Starting July 1, teens under the age of 18 won’t be able to marry without their parents’ consent. This bill is aimed at reducing child marriages as well as the ability of an adult to marry a minor. Anyone age 17 and under won’t be able to marry someone more than two years older.
Blocking Phone Calls
This bill is also referred to as the "Florida Call-Blocking Act." It authorizes telecommunication providers to block certain calls; prohibits blocking of certain calls; and authorizes telecommunication providers to rely upon caller identification service information to determine originating numbers for purpose of blocking such calls.
As of July 1, Florida’s state heritage cattle breed will be the Florida Cracker Cattle.
This bill declares war on two nonnative species, tegu lizards and red lionfish, that have been introduced into the Florida environment and are threatening the survival of native species. The law requires the Fish and Wildlife Conservation Commission to establish a pilot program for the capture and disposal of tegu and lionfish.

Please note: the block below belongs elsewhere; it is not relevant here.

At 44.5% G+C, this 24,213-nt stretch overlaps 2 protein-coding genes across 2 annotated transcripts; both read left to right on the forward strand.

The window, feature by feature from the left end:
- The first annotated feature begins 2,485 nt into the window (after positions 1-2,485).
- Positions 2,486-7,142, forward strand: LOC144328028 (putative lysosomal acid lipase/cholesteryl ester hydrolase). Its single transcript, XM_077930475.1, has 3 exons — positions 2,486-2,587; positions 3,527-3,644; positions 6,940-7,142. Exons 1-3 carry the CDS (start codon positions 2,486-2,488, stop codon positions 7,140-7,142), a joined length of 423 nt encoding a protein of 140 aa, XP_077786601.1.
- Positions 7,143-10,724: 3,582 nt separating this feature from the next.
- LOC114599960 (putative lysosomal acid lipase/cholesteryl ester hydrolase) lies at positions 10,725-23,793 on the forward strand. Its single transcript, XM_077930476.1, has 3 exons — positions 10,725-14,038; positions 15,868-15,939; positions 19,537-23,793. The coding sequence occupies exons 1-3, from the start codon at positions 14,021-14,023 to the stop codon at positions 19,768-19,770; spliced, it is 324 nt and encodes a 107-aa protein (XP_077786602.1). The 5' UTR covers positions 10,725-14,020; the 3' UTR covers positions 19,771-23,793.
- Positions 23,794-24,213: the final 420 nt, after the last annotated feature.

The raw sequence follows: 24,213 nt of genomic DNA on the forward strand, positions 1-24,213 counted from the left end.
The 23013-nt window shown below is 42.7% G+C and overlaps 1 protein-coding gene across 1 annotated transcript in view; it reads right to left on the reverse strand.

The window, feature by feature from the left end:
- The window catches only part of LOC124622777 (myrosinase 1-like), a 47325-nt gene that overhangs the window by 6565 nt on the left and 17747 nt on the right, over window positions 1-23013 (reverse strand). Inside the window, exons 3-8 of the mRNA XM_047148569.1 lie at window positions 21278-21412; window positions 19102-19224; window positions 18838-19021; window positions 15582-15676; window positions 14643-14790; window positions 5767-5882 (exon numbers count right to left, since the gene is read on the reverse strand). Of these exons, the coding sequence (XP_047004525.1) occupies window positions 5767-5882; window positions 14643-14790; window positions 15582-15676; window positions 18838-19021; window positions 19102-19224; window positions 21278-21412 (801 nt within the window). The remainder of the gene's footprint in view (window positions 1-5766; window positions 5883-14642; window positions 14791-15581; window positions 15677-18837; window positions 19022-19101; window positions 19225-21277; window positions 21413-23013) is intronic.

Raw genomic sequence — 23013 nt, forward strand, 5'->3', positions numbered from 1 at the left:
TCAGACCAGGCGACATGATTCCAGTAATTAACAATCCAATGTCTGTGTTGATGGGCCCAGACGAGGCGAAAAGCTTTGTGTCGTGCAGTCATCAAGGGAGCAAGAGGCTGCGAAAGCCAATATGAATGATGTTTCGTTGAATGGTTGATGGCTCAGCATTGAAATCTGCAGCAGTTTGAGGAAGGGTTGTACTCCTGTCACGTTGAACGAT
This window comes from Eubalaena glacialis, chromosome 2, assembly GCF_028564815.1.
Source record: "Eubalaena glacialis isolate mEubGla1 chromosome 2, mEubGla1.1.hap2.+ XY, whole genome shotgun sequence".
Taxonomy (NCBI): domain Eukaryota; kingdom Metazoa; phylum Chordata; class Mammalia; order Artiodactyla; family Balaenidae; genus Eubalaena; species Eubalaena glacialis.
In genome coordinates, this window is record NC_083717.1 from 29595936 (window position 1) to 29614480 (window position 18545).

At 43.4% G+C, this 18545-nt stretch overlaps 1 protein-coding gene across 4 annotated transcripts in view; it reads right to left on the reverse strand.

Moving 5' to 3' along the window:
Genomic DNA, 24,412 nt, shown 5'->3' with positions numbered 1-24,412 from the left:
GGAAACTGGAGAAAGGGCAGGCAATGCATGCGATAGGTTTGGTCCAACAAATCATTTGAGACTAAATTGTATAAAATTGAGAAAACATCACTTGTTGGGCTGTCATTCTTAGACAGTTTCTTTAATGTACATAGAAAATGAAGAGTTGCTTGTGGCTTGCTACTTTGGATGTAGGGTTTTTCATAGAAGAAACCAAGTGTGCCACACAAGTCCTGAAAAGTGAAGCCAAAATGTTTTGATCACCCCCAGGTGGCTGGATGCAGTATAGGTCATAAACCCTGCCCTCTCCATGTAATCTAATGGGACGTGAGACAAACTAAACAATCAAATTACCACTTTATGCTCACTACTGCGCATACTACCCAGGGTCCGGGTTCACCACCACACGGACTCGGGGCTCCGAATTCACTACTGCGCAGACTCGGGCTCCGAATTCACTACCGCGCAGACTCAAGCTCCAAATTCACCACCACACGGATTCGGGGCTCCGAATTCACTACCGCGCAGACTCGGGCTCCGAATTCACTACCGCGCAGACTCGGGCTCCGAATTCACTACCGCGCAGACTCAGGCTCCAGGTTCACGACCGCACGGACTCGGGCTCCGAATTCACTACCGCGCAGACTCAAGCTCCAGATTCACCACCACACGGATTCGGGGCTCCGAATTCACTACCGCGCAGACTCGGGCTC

Saving Money On Prescriptions
To help residents save money on life-saving drugs, the state has passed a law requiring pharmacists to inform customers of a less expensive, generically equivalent drug option and whether the cost-sharing obligation to the customer exceeds the retail price of the prescription in the absence of prescription drug coverage.
Credit Through Apprenticeships
This law authorizes students to use credit earned upon completion of approved apprenticeship or pre-apprenticeship programs to satisfy specified high school graduation requirements.
Protecting Jailed Parents
This law requires the Florida Department of Children and Families to include parents who are incarcerated in development of case plans for their children.
Deployed Parental Custody
This creates a provision called the "Uniform Deployed Parents Custody and Visitation Act" to protect the parental rights of those who have been deployed in the service.
College Fee Waivers
This gives Florida colleges and universities the option of waiving any portion of the student activity and service fee, the financial aid fee, the technology fee, the capital improvement fee, etc., for active members of the military.
Daylight Saving Time
Although Scott signed the Daylight Saving Time act, it is currently still hung up in Congress and will not be taking effect on July 1. The measure seeks to place Florida on year-round daylight-saving time. The change is intended to help Florida tourism.